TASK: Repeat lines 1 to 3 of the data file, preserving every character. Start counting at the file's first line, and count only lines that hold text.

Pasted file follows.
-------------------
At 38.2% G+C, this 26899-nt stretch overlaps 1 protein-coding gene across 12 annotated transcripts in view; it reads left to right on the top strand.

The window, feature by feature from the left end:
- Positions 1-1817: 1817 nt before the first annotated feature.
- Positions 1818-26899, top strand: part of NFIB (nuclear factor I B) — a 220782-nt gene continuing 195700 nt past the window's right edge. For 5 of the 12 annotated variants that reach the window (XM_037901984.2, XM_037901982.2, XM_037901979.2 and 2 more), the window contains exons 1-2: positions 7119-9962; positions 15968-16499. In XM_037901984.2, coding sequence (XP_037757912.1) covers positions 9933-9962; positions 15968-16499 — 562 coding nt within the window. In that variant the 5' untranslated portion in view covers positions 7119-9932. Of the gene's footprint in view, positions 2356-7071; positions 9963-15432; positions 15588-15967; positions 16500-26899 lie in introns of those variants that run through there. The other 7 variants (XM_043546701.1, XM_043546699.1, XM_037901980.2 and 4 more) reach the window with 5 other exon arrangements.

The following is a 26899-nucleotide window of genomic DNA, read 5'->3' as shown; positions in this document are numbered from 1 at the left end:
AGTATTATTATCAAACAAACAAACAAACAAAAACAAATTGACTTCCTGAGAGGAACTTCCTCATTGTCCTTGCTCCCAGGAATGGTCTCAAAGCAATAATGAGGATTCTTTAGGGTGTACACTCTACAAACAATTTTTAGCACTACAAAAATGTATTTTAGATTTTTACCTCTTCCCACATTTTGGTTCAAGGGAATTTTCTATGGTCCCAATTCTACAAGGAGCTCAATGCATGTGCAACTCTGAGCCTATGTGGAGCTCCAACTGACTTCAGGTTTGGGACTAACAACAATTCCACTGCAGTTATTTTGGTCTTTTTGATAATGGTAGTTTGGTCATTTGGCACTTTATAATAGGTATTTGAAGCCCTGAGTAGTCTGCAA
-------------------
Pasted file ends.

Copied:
At 38.2% G+C, this 26899-nt stretch overlaps 1 protein-coding gene across 12 annotated transcripts in view; it reads left to right on the top strand.

The window, feature by feature from the left end:
- Positions 1-1817: 1817 nt before the first annotated feature.